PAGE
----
Our next Five in a Row book was Follow the Drinking Gourd. This book tells the story of slaves escaping to freedom by following the underground railroad. K had been introduced to slavery when we rowed Who Owns the Sun? a few months earlier, so I spent less time explaining slavery and more time talking about the Underground Railroad.
We also talked about what a drinking gourd is. I think K and T were surprised to learn that people might drink out of something other than cups. I Googled drinking gourd images, and what came up seemed to help K see how the Big Dipper might resemble a drinking gourd.
We also discussed one of the most famous Underground Railroad conductors, Harriet Tubman. She's my hero-- I've always admired her grit and determination and the way God seemed to provide her with such special protection. Both kids liked the book Young Harriet Tubman.
Another day was spent listening to spirituals. When I was researching these, I was surprised to find how many I already knew. I already had several on cd, and playing these one after the other helped give a feel for what a spiritual sounds like. Ella Jenkins' "This Train" was a favorite. (T asked me to sing this song again later in the day. "Sing it louder!" )
We also spent some time with cotton, cotton picking and cotton gins.
Finally, we took a couple days to learn about stars and constellations. I thought K would be interested in this as she went through a phase where she was fascinated by space and the solar system a year or two ago. However, I was a little disconcerted by the strong evolutionary bent of the books we checked out and the emphasis on the universe being billions and billions of years old. One children's book depressingly explained how the sun would eventually get old, turn red and burn out. It was chilling and a wee bit frightening. So that night, I looked up Answers in Genesis and the next day explained how much of this information is incorrect. For example, according to the Big Bang Theory, the oldest stars should be in one particular part of the universe, and younger stars in another. However, in reality, they're all mixed up. The Bible says that God created the stars on the 4th day. Could it be that He created them to have different brightnesses and temperatures? People and animals have such variety, why shouldn't also the stars? I don't know how much K absorbed of my rather unscientific assurances of a topic so big and mathematical, especially as I didn't have much time to study it out for myself. But she did seem reassured by the fact that Jesus will come back before the sun burns out. In fact, God promises that there will by springtime and harvest until the last day. I wasn't expecting for this to be a difficult subject to learn about, but in the end it was best to simply ask what does the Bible say about the stars. We looked up several star verses and they are stunningly beautiful (Gen 1:14-19; Is 40:26; Ps 147:4; Ps 19:1; Ps 102:5), just like the stars themselves. Clearly, they are God's handiwork. We did do a KWL chart about stars and K learned why we see different constellations at different times of the year.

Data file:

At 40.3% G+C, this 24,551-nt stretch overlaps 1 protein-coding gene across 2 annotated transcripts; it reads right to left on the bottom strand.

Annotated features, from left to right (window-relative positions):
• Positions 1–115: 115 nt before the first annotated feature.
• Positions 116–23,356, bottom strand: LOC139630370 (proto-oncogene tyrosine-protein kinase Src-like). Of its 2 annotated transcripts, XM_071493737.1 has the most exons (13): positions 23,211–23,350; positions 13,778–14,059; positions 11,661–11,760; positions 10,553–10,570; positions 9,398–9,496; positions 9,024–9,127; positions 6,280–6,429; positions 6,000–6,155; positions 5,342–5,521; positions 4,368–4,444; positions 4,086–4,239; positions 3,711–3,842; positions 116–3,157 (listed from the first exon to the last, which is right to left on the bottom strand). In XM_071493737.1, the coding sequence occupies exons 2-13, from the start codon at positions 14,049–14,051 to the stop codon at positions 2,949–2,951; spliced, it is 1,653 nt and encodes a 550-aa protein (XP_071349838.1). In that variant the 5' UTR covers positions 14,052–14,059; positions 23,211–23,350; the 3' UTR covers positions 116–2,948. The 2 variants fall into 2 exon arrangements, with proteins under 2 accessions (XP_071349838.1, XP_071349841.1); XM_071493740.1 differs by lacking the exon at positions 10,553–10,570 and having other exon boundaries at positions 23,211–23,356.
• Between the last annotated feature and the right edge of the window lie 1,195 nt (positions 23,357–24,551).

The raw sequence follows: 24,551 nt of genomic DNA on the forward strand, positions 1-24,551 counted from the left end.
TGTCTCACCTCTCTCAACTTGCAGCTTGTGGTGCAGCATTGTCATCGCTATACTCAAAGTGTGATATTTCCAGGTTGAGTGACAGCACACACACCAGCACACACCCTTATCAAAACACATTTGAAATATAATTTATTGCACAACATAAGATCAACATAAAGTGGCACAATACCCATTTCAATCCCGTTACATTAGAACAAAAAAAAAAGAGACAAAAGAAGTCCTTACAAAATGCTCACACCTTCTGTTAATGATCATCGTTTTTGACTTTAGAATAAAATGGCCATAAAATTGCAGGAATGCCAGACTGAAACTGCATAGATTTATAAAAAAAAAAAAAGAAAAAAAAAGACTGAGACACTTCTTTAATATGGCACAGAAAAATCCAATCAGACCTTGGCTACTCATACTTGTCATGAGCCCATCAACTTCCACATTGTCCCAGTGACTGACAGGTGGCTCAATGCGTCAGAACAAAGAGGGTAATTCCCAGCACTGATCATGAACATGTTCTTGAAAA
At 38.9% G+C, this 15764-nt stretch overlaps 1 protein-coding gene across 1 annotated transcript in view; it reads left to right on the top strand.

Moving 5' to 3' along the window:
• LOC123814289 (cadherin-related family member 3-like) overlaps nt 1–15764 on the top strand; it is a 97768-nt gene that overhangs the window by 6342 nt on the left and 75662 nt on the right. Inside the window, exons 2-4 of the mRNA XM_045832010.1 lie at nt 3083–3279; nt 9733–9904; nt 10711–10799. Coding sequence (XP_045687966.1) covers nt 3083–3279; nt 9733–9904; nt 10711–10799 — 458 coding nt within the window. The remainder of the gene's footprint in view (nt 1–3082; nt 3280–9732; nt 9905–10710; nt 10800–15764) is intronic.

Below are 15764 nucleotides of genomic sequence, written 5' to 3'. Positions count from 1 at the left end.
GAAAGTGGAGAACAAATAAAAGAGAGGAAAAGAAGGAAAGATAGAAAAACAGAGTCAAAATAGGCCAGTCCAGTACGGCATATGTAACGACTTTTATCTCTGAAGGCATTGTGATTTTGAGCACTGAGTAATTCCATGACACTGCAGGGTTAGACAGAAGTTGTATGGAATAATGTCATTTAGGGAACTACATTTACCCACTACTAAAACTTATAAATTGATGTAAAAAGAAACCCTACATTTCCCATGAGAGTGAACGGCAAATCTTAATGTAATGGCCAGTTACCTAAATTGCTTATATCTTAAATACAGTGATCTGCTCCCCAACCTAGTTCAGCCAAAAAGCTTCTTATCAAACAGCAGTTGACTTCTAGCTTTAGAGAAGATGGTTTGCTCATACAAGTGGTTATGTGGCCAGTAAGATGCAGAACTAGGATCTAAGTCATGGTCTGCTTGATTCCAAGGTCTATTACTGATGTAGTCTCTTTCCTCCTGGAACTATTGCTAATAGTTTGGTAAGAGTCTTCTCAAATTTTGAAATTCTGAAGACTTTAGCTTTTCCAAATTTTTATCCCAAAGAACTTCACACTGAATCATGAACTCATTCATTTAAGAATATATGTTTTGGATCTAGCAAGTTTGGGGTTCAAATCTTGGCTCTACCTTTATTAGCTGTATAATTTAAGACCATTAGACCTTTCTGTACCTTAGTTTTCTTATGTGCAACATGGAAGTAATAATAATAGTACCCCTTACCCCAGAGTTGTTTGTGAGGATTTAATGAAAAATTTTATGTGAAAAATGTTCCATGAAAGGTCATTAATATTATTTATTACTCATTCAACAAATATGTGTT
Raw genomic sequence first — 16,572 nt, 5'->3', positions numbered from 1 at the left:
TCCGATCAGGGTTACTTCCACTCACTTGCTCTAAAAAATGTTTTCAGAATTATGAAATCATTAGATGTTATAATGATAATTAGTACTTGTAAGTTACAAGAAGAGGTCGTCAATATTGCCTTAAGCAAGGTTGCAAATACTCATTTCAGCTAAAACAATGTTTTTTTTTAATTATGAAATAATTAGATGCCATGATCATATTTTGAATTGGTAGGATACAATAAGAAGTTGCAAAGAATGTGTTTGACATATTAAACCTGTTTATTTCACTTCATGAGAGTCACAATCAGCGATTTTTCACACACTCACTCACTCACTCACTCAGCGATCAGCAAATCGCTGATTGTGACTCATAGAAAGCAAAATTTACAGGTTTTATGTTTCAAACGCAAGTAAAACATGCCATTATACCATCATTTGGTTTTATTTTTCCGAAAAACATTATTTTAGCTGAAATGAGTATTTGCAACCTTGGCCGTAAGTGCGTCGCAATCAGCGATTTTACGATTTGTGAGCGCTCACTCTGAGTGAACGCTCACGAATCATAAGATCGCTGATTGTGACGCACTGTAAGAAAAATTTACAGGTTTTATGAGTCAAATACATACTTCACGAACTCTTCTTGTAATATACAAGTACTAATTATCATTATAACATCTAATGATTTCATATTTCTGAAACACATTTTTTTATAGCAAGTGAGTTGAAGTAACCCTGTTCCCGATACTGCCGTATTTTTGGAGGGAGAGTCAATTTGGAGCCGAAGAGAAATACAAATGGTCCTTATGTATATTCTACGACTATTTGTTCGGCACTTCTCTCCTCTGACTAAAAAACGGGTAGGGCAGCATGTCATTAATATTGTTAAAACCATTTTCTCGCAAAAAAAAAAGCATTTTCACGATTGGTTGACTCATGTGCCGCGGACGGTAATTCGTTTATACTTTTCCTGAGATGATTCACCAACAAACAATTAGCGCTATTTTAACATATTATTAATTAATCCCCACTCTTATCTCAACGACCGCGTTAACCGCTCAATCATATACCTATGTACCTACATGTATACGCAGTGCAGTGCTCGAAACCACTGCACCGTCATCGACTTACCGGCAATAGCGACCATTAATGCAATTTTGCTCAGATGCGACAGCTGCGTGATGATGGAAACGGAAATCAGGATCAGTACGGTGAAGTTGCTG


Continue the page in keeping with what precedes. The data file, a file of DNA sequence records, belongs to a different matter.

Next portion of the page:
Anyway, we also did a fun craft to recreate the constellation Orion. It involved punching holes in an oatmeal container and shining a flashlight through the holes so the "Orion" showed up on a wall in a darkened room. I intended for us to go out and find this constellation in the winter night sky, but our area was in the midst of a fog inversion and the weather did not cooperate. However, one evening after we'd finished rowing this book, as we drove home in the darkness, K was able to pick Orion out all by herself. She had no help from me-- my mind was filled with other thoughts (Baby was due in a few weeks, among other things) and it did not occur to me to look up at the stars. But K did, and after doing this craft, was able to find Orion. I thought that was great, and when we got home, we looked up at the stars as a family before going inside to the warmth of the house.
That's the highlights of this book. It was kind of a different row, a bit heavier in spots than I anticipated, but with great opportunities for learning.